# Using the galilean transformations of velocity again

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Using the Galilean transformations of velocity again to go back to the S frame, 50 final 50 final 2.0 m/s 2.0 m/s 1.33 m/s 3 u u v = + = − + = + 100 final 100 final 4.0 m/s 2.0 m/s 3.33 m/s 3 u u v = + = + = + Because of plus signs with u 50 final and u 100 final , both masses are moving to the right.

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37.44. Model: Let S be the laboratory frame and S be the reference frame of the 100 g ball. S moves to the left with a speed of v = 8.0 m/s relative to frame S. In frame S, the 300 g ball has a velocity u 300 initial = 2.0 m/s. Because these speeds are much smaller than the speed of light, we can use the Galilean transformation of velocity. Visualize: Solve: Transform the collision from frame S into the frame S , where 100 initial 0 m/s u = . Using the Galilean transformation of velocity ( ) ( ) 300 initial 300 initial 2.0 m/s 8.0 m/s 10.0 m/s u u v = = − − = From Equation 10.43, ( ) 300 final 300 initial 300 g 100 g 1 10.0 m/s 5.0 m/s 300 g 100 g 2 u u = = = + ( ) ( ) 100 final 300 initial 2 300 g 3 10.0 m/s 15.0 m/s 300 g 100 g 2 u u = = = + Using the Galilean transformation of velocity again to go back to frame S, ( ) 300 final 300 final 5.0 m/s 8.0 m/s 3.0 m/s u u v = + = + − = − ( ) 100 final 100 final 15.0 m/s 8.0 m/s 7.0 m/s u u v = + = + − = The 300 g ball is moving to the left with a speed of 3.0 m/s and the 100 g ball is moving to the right with a speed of 7.0 m/s.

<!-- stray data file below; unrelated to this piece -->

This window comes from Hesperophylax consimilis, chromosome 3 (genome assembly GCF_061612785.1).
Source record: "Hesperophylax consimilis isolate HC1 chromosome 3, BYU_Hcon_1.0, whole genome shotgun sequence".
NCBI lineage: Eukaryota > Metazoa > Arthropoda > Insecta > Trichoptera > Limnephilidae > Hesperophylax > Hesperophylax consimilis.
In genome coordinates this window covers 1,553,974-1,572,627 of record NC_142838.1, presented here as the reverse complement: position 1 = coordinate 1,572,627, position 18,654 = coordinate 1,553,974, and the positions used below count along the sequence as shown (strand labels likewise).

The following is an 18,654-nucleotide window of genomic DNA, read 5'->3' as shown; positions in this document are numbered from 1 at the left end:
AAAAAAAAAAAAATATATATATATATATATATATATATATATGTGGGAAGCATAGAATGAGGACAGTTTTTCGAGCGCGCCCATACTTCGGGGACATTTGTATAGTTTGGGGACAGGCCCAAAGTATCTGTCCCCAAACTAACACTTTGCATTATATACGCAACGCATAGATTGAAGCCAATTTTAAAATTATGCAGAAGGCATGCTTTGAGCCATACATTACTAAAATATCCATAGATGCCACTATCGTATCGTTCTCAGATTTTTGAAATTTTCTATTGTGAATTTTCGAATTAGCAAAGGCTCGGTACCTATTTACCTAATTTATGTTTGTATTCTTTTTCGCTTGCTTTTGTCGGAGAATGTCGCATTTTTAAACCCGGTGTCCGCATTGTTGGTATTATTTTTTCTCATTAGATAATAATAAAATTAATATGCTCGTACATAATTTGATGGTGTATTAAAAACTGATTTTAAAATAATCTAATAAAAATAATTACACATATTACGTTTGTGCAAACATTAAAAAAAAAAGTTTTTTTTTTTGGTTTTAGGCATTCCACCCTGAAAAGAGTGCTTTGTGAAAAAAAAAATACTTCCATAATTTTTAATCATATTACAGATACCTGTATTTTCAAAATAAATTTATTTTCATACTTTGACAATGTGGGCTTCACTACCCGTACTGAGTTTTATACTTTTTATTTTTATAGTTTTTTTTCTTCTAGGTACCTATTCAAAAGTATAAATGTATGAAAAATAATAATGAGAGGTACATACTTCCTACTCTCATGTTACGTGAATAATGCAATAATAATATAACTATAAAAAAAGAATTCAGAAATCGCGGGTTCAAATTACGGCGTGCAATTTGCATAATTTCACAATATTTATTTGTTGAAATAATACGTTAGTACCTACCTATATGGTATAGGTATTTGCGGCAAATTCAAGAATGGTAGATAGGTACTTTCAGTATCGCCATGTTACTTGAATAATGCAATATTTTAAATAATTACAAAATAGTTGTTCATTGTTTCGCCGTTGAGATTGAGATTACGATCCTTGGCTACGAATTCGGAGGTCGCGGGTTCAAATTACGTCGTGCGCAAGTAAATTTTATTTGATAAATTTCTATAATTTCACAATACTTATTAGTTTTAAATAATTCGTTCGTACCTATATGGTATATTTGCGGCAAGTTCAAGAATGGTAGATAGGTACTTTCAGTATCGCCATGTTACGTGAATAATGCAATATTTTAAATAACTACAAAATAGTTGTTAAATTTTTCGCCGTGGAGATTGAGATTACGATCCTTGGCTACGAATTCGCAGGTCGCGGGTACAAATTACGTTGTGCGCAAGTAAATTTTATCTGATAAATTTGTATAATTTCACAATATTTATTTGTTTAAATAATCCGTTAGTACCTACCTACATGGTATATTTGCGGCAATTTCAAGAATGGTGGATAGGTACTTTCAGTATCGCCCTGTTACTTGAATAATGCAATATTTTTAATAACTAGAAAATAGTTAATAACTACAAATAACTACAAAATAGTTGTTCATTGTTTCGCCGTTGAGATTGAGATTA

37.45. Model: Let S be the laboratory frame and S be the reference frame of ball 2 after the collision. S moves to the right with a speed of v = 4.0 m/s relative to the frame S. Because these speeds are much smaller than the speed of light, we can use the Galilean transformation of velocity. Visualize: Solve: Transform the collision from frame S into frame S´, where 2 final 0 m/s. u = Using the Galilean velocity transformation, 1 final 1 final 2.0 m/s 4.0 m/s 6.0 m/s u u v = = − = − In Chapter 10, we found that an elastic collision between two balls of equal mass, where ball 1 was initially at rest ( v 1i = 0), results in v 1f = v 2i and v 2f = 0. That is, the balls simply “exchange” velocity. Thus in the S frame, the pre- collision velocities must have been u 2 initial = u 1 final = – 6.0 m/s and u 1 initial = u 2 final = 0 m/s. We can now use the Galilean transformation again to transform the initial velocities in S to frame S: 1 initial 1 initial 2 initial 2 initial 0 m/s 4.0 m/s 4.0 m/s –6.0 m/s 4.0 m/s 2.0 m/s u u v u u v = + = + = = + = + = − Before the collision, ball 1 was moving to the right at 4.0 m/s and ball 2 was moving to the left at 2.0 m/s.

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37.46. Model: Let S be the reference frame of the ground and S be the reference frame of the shell. Visualize: The masses of the two fragments are m 1 = 3 kg and m 2 = 6 kg. Solve: (a) The conservation of momentum equation p after = p before in the ground frame S is m 1 u 1f + m 2 u 2f = ( m 1 + m 2 )(100 m/s) (3 kg) u 1f + (6 kg) u 2f = 900 kg m/s u 1f + 2 u 2f = 300 m/s u 1f = 300 m/s – 2 u 2f Because 900 J of energy is released in the explosion, K after = K before + 900 J. Note that the rest energy stays the same during the collision process. The conservation of energy equation is ( ) ( ) ( )( ) ( ) 2 2 2
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